An Introduction to Tangent Circles

By Sharon K. OŐKelley



1.  Consider this problemÉ. Using GeometerŐs Sketchpad, find the two lines tangent to a circle from an external point.


Figure 1



     a. To solve this problem, a student must understand the concept of tangent. A line is tangent to a circle when it intersects the circle in one point. At that point, the radius of the circle forms a right angle with the tangent line. If the radius forms a right angle with the tangent line, then the segment OP becomes the hypotenuse of the right triangle.



Figure 2





       b. Since an inscribed angle is one-half the measure of the arc it subtends, OP must be 180 degrees since angle OAP is a right angle. Therefore segment OP is the diameter of a second circle that passes through the points of tangency. Using the midpoint of OP as its center, a circle is constructed with a radius of one-half the measure of segment OP. Where this circle intersects the first circle are the points of tangency. These points can now be connected to point P thus forming the tangent lines.





Figure 3




2. What about finding tangent circles? ConsiderÉ.

        Given a line and a circle with center K. Take an arbitrary point P on the circle. Construct two circles tangent to the given circle at P and tangent to the line.


Figure 4




       a. First, a right angle must be constructed through point P with the radius of circle K to create the point of tangency.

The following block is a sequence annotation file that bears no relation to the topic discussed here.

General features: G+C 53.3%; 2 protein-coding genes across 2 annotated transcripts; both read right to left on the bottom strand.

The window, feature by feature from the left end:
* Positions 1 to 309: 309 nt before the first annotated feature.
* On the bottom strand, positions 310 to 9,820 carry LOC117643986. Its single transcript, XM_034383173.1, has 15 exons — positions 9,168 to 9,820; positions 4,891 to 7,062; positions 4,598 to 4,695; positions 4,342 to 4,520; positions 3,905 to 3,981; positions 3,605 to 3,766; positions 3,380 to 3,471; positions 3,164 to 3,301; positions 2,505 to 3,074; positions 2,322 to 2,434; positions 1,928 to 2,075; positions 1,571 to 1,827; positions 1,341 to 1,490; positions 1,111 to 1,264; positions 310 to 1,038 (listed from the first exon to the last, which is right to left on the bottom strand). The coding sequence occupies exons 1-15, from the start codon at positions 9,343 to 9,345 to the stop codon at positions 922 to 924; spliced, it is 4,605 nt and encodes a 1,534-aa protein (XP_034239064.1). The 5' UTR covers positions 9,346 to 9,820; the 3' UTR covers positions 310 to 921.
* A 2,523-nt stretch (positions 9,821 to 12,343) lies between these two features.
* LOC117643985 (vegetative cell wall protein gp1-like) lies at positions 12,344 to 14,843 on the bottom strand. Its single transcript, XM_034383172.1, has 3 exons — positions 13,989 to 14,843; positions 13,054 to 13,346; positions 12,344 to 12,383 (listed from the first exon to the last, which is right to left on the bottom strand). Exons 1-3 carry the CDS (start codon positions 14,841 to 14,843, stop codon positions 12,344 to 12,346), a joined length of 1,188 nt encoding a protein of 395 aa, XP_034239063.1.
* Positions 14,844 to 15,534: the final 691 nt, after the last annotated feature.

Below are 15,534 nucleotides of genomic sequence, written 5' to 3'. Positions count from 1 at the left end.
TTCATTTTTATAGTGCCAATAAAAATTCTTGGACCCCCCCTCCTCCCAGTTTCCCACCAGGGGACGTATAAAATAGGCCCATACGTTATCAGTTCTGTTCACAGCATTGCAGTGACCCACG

Figure 5



       b. One tangent circle can easily be constructed using the midpoint of segment KP as its center.



Figure 6



        c. The second tangent circle can be found on the other side of line PB.


Figure 7



       d. Keep in mind that in order for the second circle to be tangent to line AB as well as to Circle K at point P, its center must be equidistant from the sides of angle PBD. Therefore, its center must fall on the angle bisector of angle PBD.


Figure 8



          e.  Now the second tangent circle can be constructed using the intersection of line AP with the angle bisector as its center.



Figure 9



3. What about circles that are tangent to only circles as seen in Figure 11? How are these created? How are they related to the construction of an ellipse or a hyperbola? For a discussion of the relationship between conics and tangent circles, go here to see a GeometerŐs Sketchpad presentation of the topic.


Figure 10